Conny Waters – MessageToEagle.com – A three-chambered rock-cut temple, believed to be 1,200 years old, has been identified on the banks of the Arjuna River at Sivakasi’s M Pudhupatti village.
Sivakasi was established during the early 15th century and an ancient Hindu legend is related to this ancient place.
The legend says that the king wanted to construct a temple for the Hindu god Shiva at Tenkasi and went to Kasi. Returning back to his palace with the prized lingam, he took a rest under the favorite tree of Shiva. Wishing to continue his travel on, he noticed, that a cow carrying the lingam refused to move from the spot. So, the king realized, that the wish of Shiva is to built a town here, where the cow halted. The place, from where the “Shiva lingam brought was Kasi”, so we have today Sivakasi here.
The three-chambered structure, cut into the side of a block of limestone, was covered in thickets and debris until a week ago when residents in the locality chanced upon it.
Though archaeologists identified the structure as a rock-cut temple, no idol, statue, or relief of gods or goddesses has so far been identified inside the temple’s three chambers — the garbhagriha (sanctum sanctorum), ardhamandapam, and maha mandapam. A 20-feet long limestone mound marks the entrance to it. There are traces of cement on the walls and in the ceiling, writes The New IndianExpress.
Archeologists believe these might have been part of the repair carried out by devotees around 100 years ago. At several places inside the structure, the limestone is falling apart; there is a massive hole in the ceiling of the maha mandapam.
“The temple is unique in three aspects,” explained Dr. C Santhalingam, retired assistant director of the State Archeology Department.
First: It is a Sandhara-type of temple. There is no identified Sandhara-type rock-cut temple in India”. These temples have a circumambulatory passage (pradakshinapath) around the shrine. Not all temples have these passages, said sources. “Second: The temple has two circumambulatory passages; this is very rare. While one passage moves in a clockwise direction from the ardhamandapam, the second one is adjacent to the mahamandapam,” he added.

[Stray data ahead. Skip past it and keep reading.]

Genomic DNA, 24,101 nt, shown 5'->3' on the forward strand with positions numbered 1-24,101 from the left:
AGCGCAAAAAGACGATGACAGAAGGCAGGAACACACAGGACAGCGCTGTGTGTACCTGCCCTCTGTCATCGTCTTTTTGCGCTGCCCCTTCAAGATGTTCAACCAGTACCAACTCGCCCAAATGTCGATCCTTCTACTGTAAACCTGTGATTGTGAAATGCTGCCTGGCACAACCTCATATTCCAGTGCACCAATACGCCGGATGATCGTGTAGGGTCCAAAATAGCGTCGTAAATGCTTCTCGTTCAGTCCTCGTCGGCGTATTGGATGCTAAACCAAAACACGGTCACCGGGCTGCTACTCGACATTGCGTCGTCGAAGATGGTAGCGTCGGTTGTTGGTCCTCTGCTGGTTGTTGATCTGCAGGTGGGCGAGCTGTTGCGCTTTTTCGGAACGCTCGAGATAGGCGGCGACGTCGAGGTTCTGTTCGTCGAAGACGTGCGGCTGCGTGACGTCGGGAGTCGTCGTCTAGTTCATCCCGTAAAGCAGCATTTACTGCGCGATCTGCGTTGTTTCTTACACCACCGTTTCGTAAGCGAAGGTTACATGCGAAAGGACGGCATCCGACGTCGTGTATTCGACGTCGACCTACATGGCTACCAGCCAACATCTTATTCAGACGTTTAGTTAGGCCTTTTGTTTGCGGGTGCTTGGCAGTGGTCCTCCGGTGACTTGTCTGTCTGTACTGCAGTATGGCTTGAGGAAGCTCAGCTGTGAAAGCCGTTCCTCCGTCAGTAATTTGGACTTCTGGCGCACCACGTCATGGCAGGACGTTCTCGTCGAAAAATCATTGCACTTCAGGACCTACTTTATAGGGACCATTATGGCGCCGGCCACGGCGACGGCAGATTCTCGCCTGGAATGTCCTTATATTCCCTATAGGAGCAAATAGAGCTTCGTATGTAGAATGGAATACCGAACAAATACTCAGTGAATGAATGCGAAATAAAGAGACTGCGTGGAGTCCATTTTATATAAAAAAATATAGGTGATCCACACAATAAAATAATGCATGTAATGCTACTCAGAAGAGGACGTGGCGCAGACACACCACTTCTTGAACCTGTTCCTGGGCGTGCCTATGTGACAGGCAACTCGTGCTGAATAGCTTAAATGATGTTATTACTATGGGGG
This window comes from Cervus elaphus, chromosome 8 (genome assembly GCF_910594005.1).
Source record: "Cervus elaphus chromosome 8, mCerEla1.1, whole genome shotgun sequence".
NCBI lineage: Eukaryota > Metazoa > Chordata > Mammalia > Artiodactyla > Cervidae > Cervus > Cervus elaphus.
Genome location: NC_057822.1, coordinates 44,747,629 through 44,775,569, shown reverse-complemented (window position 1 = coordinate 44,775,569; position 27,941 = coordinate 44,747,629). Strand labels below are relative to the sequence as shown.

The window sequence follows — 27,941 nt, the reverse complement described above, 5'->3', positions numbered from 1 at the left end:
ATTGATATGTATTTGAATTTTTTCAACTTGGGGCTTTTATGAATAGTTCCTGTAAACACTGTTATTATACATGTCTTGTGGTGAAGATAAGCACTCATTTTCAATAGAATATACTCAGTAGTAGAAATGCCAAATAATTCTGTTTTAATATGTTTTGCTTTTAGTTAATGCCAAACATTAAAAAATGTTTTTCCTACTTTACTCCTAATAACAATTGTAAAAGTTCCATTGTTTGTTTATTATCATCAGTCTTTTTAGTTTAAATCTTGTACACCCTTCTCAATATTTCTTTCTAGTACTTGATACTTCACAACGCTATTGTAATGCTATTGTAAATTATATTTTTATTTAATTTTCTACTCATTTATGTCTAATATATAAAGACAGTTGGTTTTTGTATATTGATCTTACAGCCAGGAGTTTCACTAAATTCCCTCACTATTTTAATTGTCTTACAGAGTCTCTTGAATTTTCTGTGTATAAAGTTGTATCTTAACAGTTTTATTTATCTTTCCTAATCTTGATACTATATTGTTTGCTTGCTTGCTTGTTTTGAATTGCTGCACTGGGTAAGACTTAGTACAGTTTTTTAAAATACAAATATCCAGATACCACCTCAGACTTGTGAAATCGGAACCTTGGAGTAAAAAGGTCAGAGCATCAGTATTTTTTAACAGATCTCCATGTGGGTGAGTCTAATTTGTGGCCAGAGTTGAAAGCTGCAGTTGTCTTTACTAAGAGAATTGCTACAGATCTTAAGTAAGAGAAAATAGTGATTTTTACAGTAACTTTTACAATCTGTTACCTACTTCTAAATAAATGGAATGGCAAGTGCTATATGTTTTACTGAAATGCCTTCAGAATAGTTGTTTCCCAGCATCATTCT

Dr. C Santhalingam also said that the temple is carved entirely out of limestone and the stone is considered an inferior type owing to its features.
“This is the reason why there is no artistic design, sculpture, or carving in the temple. However, there are niches on both sides of the entrance to the garbagriha. Moreover, there is a stone naga statue in the garbagriha,” said Santhalingam. (The garbagriha is the innermost sanctuary of a Hindu and Jain temples, where resides the murti (idol or icon) of the primary deity of the temple).
The residents might have placed it there over a century ago to offer worship. The interior of the structure and the surrounding riverbank were cleaned by the local body.
The temple belongs to the early-Pandian era, around the 8th century CE. The Pandya dynasty was Tamil rulers in the south of India of unknown antiquity. However, they are mentioned by Greek authors in the 4th century BC. Pandyas were one of the three ancient Tamil kingdoms and the other two were Chola and Chera). They ruled the Tamil country from pre-historic times until the end of the fifteenth century.
The ancient kingdom of the Pandyans is now largely within the state of Tamil Nadu.
The rulers of these kingdoms were referred to as “the three crowned rulers (the mu-ventar) of the Tamil country”.
It worth mentioning that the Arjuna River is a sacred river for the Tamil Nadu people, and it formed during the period of Pandavas, five skilled brothers who were sons of King Pandu of Hastinapur, and a warrior who expanded his kingdom during his rule. It is located in the Virudhunagar district of the Indian state of Tamil Nadu.
Written by Conny Waters – MessageToEagle.com – AncientPages.com Staff Writer